Can I refuse to agree to a legal separation and/or divorce that my wife is creating with her lawyer? What could happen?

Asked about 5 years ago - Streetsboro, OH

If I refuse to agree to the terms being proposed in a legal separation can I still be required to be 'judged' and forced to pay alimony and cs per state guidelines? it was not my wish to be separated but my wife wants it; can I still be liable for all legal ramifications? Can I force for further counseling first, thinking that all options for reconciliation have not been exhausted?

Attorney answers (1)

  1. Thomas Arthur McCormack

    Contributor Level 14

    Answered . If you refuse, your wife can file a legal action for a separation and the court will proceed to determine the issues of property division, if requested, and support. In that action, you can seek conciliation however judges are loath to order that step if one party does not wish it. In the separation, you can seek allocation of parental rights that can include custody, either shared or sole. The fact of the matter is that courts in Ohio will generally not force a spouse to remain married when that spouse wants out of the marriage.

    THE ANSWER PROVIDED is for general informational purposes only. This attorney does not intend to give legal advice. Evaluating the statutes and case law, as well as any relevant court documents together with a more detailed factual analysis could result in a different response. The attorney does not intend to create an attorney/client relationship by the response. Anyone seeking legal advice should always consult with retained legal counsel for a full evaluation of his or her claims.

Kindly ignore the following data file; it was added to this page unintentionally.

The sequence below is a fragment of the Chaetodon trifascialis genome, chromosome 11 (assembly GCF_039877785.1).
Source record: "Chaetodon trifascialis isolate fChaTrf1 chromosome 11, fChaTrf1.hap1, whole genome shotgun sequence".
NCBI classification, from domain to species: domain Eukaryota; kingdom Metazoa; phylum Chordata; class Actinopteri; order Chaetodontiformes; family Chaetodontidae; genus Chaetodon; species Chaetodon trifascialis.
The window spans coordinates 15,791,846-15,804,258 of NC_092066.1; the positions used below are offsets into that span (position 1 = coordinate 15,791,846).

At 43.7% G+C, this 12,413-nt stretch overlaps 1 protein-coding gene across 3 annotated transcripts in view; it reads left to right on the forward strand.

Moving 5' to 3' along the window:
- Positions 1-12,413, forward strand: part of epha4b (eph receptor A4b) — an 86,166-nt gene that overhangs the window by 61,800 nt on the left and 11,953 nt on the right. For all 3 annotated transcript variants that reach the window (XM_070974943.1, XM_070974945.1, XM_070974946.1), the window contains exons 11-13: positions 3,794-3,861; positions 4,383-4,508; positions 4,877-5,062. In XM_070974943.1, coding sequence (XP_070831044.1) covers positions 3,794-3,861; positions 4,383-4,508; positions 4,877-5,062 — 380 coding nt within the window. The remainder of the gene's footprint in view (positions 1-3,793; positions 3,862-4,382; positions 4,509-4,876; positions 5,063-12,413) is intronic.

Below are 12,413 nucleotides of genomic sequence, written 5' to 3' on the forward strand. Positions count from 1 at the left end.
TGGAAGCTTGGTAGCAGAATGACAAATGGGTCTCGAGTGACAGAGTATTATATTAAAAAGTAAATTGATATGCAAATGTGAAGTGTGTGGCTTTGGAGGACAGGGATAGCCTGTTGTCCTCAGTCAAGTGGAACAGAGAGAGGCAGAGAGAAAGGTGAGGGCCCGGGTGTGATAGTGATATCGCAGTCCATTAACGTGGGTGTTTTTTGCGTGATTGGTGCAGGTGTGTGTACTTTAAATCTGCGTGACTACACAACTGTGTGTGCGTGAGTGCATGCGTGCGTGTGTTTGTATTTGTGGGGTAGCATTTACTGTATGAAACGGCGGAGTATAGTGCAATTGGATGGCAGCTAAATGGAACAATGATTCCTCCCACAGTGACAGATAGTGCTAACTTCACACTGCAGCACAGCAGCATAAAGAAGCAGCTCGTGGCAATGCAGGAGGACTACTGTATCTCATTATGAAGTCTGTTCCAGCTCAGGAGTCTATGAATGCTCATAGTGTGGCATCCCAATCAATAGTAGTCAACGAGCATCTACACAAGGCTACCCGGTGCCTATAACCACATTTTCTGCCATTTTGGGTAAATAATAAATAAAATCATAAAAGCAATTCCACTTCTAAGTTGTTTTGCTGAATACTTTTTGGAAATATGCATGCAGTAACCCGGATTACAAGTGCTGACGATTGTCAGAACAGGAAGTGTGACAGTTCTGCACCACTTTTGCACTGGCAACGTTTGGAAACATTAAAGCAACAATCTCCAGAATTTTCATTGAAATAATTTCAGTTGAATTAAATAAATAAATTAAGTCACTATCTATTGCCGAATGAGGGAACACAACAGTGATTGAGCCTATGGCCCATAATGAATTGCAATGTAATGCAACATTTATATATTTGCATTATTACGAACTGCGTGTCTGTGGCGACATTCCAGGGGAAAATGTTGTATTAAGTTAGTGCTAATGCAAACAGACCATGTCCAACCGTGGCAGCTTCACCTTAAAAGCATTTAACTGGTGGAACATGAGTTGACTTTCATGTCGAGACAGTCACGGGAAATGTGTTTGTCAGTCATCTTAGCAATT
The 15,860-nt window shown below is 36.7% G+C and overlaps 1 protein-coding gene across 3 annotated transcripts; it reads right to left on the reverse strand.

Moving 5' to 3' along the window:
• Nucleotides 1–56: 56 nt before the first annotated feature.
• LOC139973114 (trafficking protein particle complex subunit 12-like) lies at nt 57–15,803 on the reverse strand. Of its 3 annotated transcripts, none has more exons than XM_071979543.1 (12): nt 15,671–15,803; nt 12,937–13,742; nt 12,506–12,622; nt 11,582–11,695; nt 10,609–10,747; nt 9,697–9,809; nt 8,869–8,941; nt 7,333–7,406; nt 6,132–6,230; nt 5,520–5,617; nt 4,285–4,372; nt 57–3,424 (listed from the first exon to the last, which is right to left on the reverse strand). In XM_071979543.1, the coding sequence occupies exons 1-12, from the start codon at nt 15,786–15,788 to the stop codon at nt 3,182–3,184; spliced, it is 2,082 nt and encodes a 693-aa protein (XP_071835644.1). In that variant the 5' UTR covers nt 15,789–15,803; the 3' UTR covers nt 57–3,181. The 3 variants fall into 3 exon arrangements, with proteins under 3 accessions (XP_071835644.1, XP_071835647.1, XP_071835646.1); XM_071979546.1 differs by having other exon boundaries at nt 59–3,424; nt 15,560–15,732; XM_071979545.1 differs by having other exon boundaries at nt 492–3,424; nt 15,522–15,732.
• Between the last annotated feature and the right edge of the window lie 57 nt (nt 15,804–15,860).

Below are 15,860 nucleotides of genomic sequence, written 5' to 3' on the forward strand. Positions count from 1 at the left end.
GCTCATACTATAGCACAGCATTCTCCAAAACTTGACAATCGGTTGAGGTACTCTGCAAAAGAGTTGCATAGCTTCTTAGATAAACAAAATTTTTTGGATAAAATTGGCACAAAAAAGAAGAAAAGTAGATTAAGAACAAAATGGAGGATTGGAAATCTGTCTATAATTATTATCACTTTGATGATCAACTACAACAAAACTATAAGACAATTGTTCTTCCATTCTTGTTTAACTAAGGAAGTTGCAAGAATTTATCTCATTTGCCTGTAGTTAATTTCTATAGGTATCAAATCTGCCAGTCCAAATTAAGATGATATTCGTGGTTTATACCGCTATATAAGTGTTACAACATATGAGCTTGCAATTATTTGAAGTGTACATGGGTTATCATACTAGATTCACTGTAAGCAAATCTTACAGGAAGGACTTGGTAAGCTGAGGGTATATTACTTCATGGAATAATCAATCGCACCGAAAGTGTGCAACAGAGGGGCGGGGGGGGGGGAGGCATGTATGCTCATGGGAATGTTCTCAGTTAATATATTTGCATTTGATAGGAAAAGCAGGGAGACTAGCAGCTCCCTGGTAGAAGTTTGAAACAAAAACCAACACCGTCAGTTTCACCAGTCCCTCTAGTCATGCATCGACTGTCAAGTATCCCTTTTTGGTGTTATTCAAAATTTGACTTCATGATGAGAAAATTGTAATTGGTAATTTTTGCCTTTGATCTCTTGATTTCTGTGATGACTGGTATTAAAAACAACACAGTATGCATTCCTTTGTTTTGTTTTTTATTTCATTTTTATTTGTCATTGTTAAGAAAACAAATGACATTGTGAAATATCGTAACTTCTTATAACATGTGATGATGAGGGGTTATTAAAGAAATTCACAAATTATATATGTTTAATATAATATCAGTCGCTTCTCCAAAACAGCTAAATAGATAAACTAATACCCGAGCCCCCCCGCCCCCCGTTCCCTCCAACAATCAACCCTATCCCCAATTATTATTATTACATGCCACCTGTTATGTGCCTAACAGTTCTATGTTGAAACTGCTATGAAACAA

Related Topics

Difference between divorce and legal separation

A legal separation and a divorce are different because a separation does not end the marriage. Spouses live apart and remain married.

Can't find what you're looking for? Ask a Lawyer

Get free answers from experienced attorneys.

 

Ask now

25,601 answers this week

3,296 attorneys answering

Ask a Lawyer

Get answers from top-rated lawyers.

  • It's FREE
  • It's easy
  • It's anonymous

25,601 answers this week

3,296 attorneys answering